Girls On Wheels

France is home to one of the most well-known sporting events in the world: Tour de France. The annual bike race has been taking place in France for well over a century now. However, women still cannot participate in the event. Chiara, one of the founders of Paris’ all-female biking group, Girls on Wheels (GOW) declares, “It’s important to me for every girl to ride.”

Text: Kaitlyn Bové
Photos: River Thompson

“We work to have as many girls riding as possible,” she continues, “Historically men have been more encouraged and visible in cycling, and sport in general, than women. I feel that this is terribly unfair.” This is just one of the factors that brought a few rad biker girls to create GOW. Upon asking who they are, Chiara simply stated, “A bunch of girls who like to ride and have fun.”

It was after having biked with a group of men and women that a few of them got together to try an all female ride.

And they were clearly meeting a demand. On their first ride there was a turnout of over 30 female bikers ready to hit the streets of Paris by night.

“We were all thinking the same thing,” Kiki, another cofounder, stated, “Where have all of these girls been?”

After the first successful ride they went out for a beer and agreed to make it a routine. Quickly brainstorming, they decided on the name Girls on Wheels, something straightforward yet catchy and memorable. After one day the Facebook group had 20 members, which quickly expanded into 300 the following weeks. That was in May of 2016. After over a year and a half, some of the original girls, Chiara, Kiki, Lea and Julie, have since helped expand the group into more than 700 community members.

Marilyn, an avid leader in the group declared, “We want that girls are not afraid to ride, and not to have intimidation or a question of apprehension.”

Chiara in particular had much to say on why they do it, why they hold these rides specifically dedicated to the girls of Paris:

“I discovered biking very late. After I did, I realised that it gave me so much; making me feel so powerful, so happy. I feel cool every time I bike! I was really astonished that some girls have not discovered that feeling yet just because of intimidation. I don’t want girls to not take that chance. So to me the group is that chance of feeling freedom and self esteem.”

She continued, explaining what the feeling of biking means to her:

“It’s about a connection with the body and mind, and creating the perfect environment for that feeling. Any sport is about personal achievement and having that special connection with yourself by disconnecting from judgement. For girls biking is a great way to help them achieve that feeling of self actualisation.”

The bike rides are always held Wednesdays at 21h00 with the same meeting point every time: Metro Station Cité. Each week is a different map and can vary in difficulty. They’ve created a system of three levels of difficulty (green, orange, and red). And each week a different group member creates the map and leads the group, which is aimed to further promote motivation and leadership among the girls.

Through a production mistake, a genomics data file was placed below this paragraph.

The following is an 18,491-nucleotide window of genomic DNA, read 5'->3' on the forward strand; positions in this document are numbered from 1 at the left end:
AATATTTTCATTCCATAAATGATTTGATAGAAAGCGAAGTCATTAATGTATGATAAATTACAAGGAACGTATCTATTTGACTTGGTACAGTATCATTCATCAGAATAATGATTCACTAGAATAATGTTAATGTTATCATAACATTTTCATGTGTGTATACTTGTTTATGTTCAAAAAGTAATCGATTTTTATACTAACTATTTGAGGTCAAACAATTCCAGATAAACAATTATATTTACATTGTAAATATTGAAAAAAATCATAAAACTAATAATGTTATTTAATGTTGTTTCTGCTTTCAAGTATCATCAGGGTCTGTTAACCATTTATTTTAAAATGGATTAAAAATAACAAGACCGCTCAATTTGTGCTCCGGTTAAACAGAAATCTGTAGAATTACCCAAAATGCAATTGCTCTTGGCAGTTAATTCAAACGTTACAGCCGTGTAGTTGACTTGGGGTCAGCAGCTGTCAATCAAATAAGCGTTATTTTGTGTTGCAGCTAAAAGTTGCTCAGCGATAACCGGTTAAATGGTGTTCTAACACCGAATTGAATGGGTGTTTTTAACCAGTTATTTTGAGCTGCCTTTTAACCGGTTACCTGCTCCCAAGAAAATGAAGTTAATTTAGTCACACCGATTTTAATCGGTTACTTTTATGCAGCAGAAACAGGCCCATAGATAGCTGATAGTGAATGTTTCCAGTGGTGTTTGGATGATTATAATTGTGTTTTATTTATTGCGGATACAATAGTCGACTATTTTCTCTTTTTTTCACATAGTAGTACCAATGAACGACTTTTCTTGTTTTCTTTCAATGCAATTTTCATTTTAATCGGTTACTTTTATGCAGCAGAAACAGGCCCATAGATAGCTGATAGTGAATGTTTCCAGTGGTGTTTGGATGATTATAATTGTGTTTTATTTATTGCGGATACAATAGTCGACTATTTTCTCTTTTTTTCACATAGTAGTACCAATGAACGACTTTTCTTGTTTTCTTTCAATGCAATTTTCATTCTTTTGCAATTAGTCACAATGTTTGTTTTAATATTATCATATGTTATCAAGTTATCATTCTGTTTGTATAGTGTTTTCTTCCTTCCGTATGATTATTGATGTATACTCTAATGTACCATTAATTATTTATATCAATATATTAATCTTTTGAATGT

But for these girls, it’s not all about sports. They really emphasise how the factor of having fun and enjoying yourself is a critical element for the rides.

After the rides, they always end in a central bar, the same bar every week to be exact. They have chosen this bar in particular because of the cheap beer, free french fries and big terrasse to hang out together. The bar shall remain nameless, unless you find yourself on a ride with GOW, that is.

In addition to their weekly bike rides, the girls also host non-gender specific events as they hope to show solidarity with the biking community at large. One of their biggest was an alleycat race held in order to celebrate the anniversary of the group, where there was a whopping turnout of 150 bikers. Additionally, there was a Christmas ride, with the theme of “Pimp Your Bike”. People brought fun lights and colours to decorate their bikes and gear and rode around to celebrate the holiday. Not to mention, the girls also have some side projects of their own involving bikes and they participate to other initiatives, for example helping Les Coursiers du Froid by cycling around collecting old sweaters and warm clothing for donation, or delivering food from markets to organisations that prepare meals for people living on the streets.

The ultimate goal of GOW has always been that girls ride bikes. Good things happen when girls ride bikes. The group is a way to get more girls on bikes, and also be inclusive at the same time. With hopeful eyes and a wide smile, Kiki said, “I would put the entire city on a bike if I could.”